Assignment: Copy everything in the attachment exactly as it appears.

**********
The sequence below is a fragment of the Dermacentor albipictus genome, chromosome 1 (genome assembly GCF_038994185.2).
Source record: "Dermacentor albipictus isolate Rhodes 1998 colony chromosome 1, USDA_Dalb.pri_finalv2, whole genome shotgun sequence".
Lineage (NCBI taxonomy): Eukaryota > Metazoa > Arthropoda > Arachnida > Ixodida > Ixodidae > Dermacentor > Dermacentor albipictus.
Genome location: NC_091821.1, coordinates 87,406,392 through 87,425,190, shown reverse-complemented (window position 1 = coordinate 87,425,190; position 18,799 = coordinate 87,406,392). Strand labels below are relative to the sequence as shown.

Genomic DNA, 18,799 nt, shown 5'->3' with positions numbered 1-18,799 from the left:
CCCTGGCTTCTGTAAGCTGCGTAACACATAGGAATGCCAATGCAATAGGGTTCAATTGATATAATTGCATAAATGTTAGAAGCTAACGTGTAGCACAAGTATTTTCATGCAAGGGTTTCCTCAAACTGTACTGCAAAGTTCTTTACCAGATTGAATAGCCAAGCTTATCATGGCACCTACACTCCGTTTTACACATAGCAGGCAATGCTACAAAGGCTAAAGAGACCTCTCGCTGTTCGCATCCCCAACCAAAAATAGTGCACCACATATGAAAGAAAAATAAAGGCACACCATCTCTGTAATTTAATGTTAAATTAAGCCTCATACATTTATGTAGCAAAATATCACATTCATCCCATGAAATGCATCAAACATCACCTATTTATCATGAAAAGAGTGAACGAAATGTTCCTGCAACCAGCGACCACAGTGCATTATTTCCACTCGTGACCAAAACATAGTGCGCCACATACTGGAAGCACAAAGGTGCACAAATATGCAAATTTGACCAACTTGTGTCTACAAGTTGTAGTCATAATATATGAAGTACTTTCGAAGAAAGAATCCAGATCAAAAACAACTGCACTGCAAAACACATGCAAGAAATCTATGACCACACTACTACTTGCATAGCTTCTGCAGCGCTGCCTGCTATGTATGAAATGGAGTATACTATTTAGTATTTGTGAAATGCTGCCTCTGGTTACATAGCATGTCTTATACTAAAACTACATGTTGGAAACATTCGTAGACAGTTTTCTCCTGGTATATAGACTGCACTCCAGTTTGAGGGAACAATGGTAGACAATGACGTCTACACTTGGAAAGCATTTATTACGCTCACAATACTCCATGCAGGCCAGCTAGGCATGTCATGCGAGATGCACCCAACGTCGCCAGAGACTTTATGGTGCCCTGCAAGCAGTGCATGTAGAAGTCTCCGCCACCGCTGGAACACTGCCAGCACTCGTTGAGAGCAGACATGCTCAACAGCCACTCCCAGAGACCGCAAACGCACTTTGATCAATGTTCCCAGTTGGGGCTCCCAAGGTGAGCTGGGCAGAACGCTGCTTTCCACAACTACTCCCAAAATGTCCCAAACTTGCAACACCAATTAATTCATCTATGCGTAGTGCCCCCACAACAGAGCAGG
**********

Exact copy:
The sequence below is a fragment of the Dermacentor albipictus genome, chromosome 1 (genome assembly GCF_038994185.2).
Source record: "Dermacentor albipictus isolate Rhodes 1998 colony chromosome 1, USDA_Dalb.pri_finalv2, whole genome shotgun sequence".
Lineage (NCBI taxonomy): Eukaryota > Metazoa > Arthropoda > Arachnida > Ixodida > Ixodidae > Dermacentor > Dermacentor albipictus.
Genome location: NC_091821.1, coordinates 87,406,392 through 87,425,190, shown reverse-complemented (window position 1 = coordinate 87,425,190; position 18,799 = coordinate 87,406,392). Strand labels below are relative to the sequence as shown.

Genomic DNA, 18,799 nt, shown 5'->3' with positions numbered 1-18,799 from the left:
CCCTGGCTTCTGTAAGCTGCGTAACACATAGGAATGCCAATGCAATAGGGTTCAATTGATATAATTGCATAAATGTTAGAAGCTAACGTGTAGCACAAGTATTTTCATGCAAGGGTTTCCTCAAACTGTACTGCAAAGTTCTTTACCAGATTGAATAGCCAAGCTTATCATGGCACCTACACTCCGTTTTACACATAGCAGGCAATGCTACAAAGGCTAAAGAGACCTCTCGCTGTTCGCATCCCCAACCAAAAATAGTGCACCACATATGAAAGAAAAATAAAGGCACACCATCTCTGTAATTTAATGTTAAATTAAGCCTCATACATTTATGTAGCAAAATATCACATTCATCCCATGAAATGCATCAAACATCACCTATTTATCATGAAAAGAGTGAACGAAATGTTCCTGCAACCAGCGACCACAGTGCATTATTTCCACTCGTGACCAAAACATAGTGCGCCACATACTGGAAGCACAAAGGTGCACAAATATGCAAATTTGACCAACTTGTGTCTACAAGTTGTAGTCATAATATATGAAGTACTTTCGAAGAAAGAATCCAGATCAAAAACAACTGCACTGCAAAACACATGCAAGAAATCTATGACCACACTACTACTTGCATAGCTTCTGCAGCGCTGCCTGCTATGTATGAAATGGAGTATACTATTTAGTATTTGTGAAATGCTGCCTCTGGTTACATAGCATGTCTTATACTAAAACTACATGTTGGAAACATTCGTAGACAGTTTTCTCCTGGTATATAGACTGCACTCCAGTTTGAGGGAACAATGGTAGACAATGACGTCTACACTTGGAAAGCATTTATTACGCTCACAATACTCCATGCAGGCCAGCTAGGCATGTCATGCGAGATGCACCCAACGTCGCCAGAGACTTTATGGTGCCCTGCAAGCAGTGCATGTAGAAGTCTCCGCCACCGCTGGAACACTGCCAGCACTCGTTGAGAGCAGACATGCTCAACAGCCACTCCCAGAGACCGCAAACGCACTTTGATCAATGTTCCCAGTTGGGGCTCCCAAGGTGAGCTGGGCAGAACGCTGCTTTCCACAACTACTCCCAAAATGTCCCAAACTTGCAACACCAATTAATTCATCTATGCGTAGTGCCCCCACAACAGAGCAGG